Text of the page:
Skip to content

Stories of digital social innovation: Education, work and skills

This is part of a series of blogs profiling inspiring examples of digital social innovation (DSI). At the bottom of this page you can jump to other blogs in the series, each of which focuses on how technology is being used to deliver impact in a specific social area.

The challenge

The nature of work is changing rapidly; we are undergoing a transformational shift which we haven’t seen since the industrial revolution.

On the one hand, the emergence and increasing sophistication of artificial intelligence is already beginning to automate jobs, and will continue to do so; by some estimates, up to half of jobs could be at risk of automation in the next 20 years. Research suggests that jobs dependent on creativity and collaboration will be the most resilient to automation.

The digital revolution also means that new skills are needed by the workforce of the present and the future; people need to be able to use technology, but also to understand how it works, to think critically about it, and to make technology. Digital exclusion is still a huge problem across Europe; in EU countries, only 76 per cent of people use the internet weekly, 45 per cent lack basic digital skills, and 16 per cent have never used the internet. In many cases, this prevents them from being able to work - and this is a problem which only become worse as digital skills become ever more essential to work.

At the same time, since the financial crisis - and even before - we have seen work become more precarious for millions across the continent, due to the decreasing power of unions, growing part-time employment and zero-hours contracts, and platform-enabled gig work. Meanwhile, modern slavery is still a reality for millions around the world, especially in developing countries.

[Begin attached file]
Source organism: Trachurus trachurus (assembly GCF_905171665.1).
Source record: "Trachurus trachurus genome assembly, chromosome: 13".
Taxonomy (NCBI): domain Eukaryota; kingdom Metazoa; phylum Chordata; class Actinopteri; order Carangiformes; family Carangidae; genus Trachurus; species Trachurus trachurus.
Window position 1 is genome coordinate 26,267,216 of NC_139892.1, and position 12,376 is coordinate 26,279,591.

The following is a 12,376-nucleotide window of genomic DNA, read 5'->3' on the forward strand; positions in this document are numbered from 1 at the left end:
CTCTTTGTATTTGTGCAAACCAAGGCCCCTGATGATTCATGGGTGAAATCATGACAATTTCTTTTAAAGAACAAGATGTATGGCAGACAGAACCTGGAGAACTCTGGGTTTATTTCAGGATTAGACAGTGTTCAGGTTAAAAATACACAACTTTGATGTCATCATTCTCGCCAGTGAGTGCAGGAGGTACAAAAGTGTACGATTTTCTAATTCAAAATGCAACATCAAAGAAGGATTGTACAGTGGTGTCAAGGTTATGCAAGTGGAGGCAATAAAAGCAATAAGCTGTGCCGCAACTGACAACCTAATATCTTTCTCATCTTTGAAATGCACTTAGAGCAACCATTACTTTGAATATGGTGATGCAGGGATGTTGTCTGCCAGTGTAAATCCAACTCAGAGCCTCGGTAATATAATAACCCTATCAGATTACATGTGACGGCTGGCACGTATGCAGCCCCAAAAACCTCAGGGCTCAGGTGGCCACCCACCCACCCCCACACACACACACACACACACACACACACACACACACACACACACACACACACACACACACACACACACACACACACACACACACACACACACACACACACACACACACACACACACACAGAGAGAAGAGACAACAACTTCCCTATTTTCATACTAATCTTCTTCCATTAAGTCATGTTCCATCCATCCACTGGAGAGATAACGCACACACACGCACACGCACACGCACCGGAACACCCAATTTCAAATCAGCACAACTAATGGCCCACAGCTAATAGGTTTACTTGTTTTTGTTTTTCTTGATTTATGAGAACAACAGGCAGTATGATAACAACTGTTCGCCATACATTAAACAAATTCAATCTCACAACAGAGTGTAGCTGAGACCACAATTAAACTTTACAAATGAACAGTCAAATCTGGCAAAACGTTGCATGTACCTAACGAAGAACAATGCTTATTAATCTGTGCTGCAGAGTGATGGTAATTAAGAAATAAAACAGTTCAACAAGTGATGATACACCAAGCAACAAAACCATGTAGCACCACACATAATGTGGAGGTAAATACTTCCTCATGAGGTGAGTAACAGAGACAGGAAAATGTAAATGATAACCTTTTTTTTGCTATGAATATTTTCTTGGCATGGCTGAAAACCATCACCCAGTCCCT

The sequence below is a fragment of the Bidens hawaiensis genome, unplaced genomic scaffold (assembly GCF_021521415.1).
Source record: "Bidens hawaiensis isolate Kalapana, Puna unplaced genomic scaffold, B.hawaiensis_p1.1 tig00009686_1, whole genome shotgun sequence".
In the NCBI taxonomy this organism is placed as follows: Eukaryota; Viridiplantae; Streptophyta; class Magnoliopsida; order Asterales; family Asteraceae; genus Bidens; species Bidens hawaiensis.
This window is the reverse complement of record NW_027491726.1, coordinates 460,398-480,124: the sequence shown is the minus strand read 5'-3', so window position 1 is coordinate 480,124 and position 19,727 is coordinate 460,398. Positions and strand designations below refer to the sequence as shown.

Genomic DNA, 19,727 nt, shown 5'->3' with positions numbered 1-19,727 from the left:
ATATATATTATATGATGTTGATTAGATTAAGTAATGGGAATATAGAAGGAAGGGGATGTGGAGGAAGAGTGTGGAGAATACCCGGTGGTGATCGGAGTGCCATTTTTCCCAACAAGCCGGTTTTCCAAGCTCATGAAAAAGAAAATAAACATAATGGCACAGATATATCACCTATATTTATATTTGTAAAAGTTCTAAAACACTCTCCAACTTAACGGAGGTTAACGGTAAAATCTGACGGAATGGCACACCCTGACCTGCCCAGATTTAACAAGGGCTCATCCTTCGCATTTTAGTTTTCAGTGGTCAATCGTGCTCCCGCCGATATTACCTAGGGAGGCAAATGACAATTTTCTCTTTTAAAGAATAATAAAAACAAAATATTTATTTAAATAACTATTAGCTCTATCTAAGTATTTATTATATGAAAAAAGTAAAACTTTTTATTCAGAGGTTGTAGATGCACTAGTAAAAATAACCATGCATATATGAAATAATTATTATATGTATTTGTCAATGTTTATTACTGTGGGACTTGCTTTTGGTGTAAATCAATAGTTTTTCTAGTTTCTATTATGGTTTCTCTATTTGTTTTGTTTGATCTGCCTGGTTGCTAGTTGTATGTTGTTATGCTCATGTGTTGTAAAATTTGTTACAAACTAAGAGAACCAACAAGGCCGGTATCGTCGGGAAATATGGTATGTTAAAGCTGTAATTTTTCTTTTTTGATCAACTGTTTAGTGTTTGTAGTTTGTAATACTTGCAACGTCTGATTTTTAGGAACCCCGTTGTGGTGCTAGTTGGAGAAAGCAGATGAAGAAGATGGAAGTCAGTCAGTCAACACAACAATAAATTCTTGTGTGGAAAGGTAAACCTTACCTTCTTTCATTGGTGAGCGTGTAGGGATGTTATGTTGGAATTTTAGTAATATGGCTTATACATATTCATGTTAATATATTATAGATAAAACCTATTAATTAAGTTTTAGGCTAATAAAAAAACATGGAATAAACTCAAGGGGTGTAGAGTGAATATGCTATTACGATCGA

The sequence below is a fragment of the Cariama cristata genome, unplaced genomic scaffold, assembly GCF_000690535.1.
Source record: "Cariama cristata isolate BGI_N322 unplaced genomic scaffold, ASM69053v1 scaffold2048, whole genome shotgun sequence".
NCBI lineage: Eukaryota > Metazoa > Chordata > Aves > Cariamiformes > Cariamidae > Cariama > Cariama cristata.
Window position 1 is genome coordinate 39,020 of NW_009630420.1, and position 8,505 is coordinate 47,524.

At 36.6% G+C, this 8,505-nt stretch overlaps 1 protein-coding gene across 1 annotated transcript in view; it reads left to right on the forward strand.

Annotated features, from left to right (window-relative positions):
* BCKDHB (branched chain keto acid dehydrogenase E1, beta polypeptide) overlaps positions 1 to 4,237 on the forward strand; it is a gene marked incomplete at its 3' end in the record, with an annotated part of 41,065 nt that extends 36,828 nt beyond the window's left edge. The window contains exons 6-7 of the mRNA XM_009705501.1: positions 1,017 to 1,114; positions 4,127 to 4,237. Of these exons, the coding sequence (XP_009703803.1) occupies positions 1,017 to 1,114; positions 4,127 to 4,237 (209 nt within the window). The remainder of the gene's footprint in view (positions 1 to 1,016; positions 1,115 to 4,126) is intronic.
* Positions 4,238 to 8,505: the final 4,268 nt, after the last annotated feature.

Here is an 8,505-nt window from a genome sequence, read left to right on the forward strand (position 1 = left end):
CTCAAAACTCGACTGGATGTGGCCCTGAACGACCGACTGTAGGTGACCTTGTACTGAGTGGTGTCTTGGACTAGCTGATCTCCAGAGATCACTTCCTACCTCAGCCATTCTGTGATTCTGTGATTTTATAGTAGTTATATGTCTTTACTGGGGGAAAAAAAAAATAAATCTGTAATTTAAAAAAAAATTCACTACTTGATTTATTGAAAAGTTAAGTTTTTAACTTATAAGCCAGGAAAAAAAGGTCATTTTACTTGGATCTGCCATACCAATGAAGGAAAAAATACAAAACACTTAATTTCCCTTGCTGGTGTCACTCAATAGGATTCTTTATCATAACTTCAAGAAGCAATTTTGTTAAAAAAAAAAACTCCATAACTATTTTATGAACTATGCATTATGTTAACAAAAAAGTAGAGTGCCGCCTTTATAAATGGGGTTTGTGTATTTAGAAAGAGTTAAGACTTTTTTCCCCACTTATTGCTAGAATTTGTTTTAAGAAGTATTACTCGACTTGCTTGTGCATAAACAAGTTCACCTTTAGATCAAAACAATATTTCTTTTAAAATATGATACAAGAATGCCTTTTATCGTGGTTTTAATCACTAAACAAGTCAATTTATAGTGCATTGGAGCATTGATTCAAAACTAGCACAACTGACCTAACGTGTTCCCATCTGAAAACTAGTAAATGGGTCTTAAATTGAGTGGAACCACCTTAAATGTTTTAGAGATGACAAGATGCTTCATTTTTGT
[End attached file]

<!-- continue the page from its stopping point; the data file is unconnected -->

Other long-standing issues are still pressing, such as (re-)integrating groups like former offenders, migrants and mothers into the workforce, providing education for excluded groups and reducing the attainment gap between the better-off and the worse-off. Finally, several countries have seen budgets for education, especially technical and vocational education, cut since the financial crisis and through the period of austerity since.

How is DSI helping?

In the face of these multiple challenges, it’s inspiring to see so many initiatives across Europe working to improve education, skills and employment for citizens. Here are just a few of them.

Roma Makers: Bringing making into schools (Italy).

In 2016, Roma Makers, one of Italy’s first makerspaces, set out on an ambitious project to set up makerspaces within 20 schools in Rome. Set up in 2013, Roma Makers has become a hub for designers, hobbyists and creatives. Its founder, Leonardo Zaccone, wanted to increase public engagement in the maker movement, particularly from young people, and worked with schools in the Italian capital to set up mini-makerspaces equipped with digital fabrication tools and the daily support of at least one skilled “minimakers trainee”. Since launching, children have created projects such as modelling their neighbourhoods and creating household decorations. Roma Makers therefore hopes to equip a young generation with the skills and motivation to take part in the maker movement, to contribute to a more sustainable environment, and to solve social challenges through new technologies.

Schoolchildren working in one of the mini-makerspaces set up by Roma Makers. Roma Makers is profiled more extensively on the DSI4EU website.

FRSI: Providing digitally excluded people with the skills they need to thrive (Poland).